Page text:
Other shooters in the top 10 each night won Nobel Sport ammunition, Randolph Range shooting glasses, and Shamrock Leathers ammo holders.
Participation at the Scholastic Shooting Sports Foundation’s 2015 National Team Championships is broad reaching with 28 states represented. Nearly three quarters (74.1%) of the 2,800+ shooters come from just five states. Here’s how athletes from the SSSF’s Big 5 break out.
The Volunteer State accounts for 25.3% of all athletes with 601 competing in SCTP (24.4%) and 109 (31.6%) in SPP.
The home of the World Shooting & Recreational Complex, the Land of Lincoln sent 484 (19.6%) of shotgunners and 40 (11.6%) of the pistol competitors.
The Badger State athletes came to shoot with 371 (15.0%) in SCTP and 47 (13.6%) in SPP.
The Hawkeye State rolled in with 200 (8.2%) of the SCTP athletes and 29 (8.4%) of those in SPP.
The Show-Me State showed up with 202 (8.2%) SCTP competitors, and despite not having any shooters in the SPP Nationals they still hold down fifth overall on this list.
If you’re going to Sparta, Illinois for your first SCTP-SPP National Team Championships, your head may be spinning with questions. While we can’t offer you a secret for taking home a medal, we can offer you some tips to enhance your enjoyment of Nationals.
If you’re planning to bring your own golf car or utility vehicle to the National Team Championships at the World Shooting and Recreational Complex, you must meet some requirements and follow rules for safety and the consideration of other attendees at Nationals.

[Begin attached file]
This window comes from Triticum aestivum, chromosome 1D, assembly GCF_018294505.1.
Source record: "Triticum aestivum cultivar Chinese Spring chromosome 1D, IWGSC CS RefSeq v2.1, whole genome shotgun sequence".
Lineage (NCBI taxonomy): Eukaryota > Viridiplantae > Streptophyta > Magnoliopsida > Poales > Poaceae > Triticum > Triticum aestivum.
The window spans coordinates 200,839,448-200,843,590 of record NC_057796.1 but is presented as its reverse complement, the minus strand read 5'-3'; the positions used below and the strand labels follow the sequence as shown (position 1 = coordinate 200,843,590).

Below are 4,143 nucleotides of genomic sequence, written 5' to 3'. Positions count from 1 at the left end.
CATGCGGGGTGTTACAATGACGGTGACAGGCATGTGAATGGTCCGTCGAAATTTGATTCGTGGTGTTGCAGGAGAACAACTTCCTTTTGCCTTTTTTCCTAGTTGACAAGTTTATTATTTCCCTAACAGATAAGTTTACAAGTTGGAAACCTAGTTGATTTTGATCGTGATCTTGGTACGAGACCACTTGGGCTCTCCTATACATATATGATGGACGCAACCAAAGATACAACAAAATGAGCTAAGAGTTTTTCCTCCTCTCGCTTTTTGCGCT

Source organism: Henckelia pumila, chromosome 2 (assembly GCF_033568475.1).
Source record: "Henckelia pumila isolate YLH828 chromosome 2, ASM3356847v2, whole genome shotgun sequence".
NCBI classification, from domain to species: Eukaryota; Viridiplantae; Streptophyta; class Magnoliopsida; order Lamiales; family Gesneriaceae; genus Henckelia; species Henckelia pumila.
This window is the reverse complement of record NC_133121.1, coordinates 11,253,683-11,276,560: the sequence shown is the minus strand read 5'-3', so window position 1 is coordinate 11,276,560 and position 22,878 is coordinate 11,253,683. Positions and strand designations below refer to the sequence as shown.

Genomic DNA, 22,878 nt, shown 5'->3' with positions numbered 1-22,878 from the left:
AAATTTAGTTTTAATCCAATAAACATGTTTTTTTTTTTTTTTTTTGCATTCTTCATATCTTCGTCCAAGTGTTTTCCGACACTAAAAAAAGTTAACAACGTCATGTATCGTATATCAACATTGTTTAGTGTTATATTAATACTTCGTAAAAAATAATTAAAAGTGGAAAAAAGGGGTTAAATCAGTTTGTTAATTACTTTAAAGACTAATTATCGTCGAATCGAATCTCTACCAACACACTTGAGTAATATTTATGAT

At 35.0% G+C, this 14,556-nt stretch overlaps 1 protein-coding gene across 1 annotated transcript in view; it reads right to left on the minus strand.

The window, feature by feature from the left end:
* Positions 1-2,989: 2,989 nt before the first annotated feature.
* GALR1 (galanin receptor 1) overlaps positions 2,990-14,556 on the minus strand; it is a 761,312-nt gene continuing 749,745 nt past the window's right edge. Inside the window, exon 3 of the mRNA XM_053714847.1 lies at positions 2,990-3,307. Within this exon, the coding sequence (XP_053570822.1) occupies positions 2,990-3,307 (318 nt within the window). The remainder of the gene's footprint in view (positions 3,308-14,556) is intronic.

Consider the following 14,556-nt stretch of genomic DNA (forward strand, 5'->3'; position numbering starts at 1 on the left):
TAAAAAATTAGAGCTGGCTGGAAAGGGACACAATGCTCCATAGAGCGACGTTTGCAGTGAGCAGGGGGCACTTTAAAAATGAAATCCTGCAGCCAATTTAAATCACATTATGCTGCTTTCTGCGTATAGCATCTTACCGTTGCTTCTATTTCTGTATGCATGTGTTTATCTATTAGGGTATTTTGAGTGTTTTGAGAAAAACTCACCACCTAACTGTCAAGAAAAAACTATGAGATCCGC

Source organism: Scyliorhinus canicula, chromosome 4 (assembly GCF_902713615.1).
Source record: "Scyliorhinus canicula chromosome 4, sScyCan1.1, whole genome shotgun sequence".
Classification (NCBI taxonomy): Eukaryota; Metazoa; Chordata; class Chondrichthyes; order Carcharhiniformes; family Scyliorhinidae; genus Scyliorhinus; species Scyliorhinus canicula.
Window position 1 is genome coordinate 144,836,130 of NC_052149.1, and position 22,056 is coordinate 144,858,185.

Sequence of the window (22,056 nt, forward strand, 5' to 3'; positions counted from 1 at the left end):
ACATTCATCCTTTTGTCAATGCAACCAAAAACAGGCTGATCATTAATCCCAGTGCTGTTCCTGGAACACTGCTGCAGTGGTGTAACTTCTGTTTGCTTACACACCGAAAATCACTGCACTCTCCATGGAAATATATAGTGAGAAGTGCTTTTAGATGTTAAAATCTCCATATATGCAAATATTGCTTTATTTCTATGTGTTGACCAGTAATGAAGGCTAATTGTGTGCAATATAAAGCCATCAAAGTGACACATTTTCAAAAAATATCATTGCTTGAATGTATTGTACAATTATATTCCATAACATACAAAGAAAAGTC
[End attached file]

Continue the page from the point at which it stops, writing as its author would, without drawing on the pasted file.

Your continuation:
Every person using their personal clays vehicle must get a permit for the vehicle at the registration desk. At that time, you must provide your driver’s license — a learner’s permit is not sufficient — and proof of insurance.
Only persons 18 years of age or older can register a clays vehicle, and you must be a licensed driver 16 years of age or older to operate it.
You can learn about everything that’s happening at the 2015 National Team Championships with the event program, and it’s ready for your perusal. Use it to plan your schedule, learn about side events, or just stoke your excitement for the biggest event of the year!
The program also includes information on the SCTP International-Style National Championships in Colorado Springs.
The SCTP and SPP National Team Championships will be July 13-18 at the World Shooting and Recreational Complex in Sparta, Illinois. Based on opening-week registrations that were almost double 2014 numbers, staff are expecting to have a record-breaking event.
If your team hasn’t yet registered, do it today!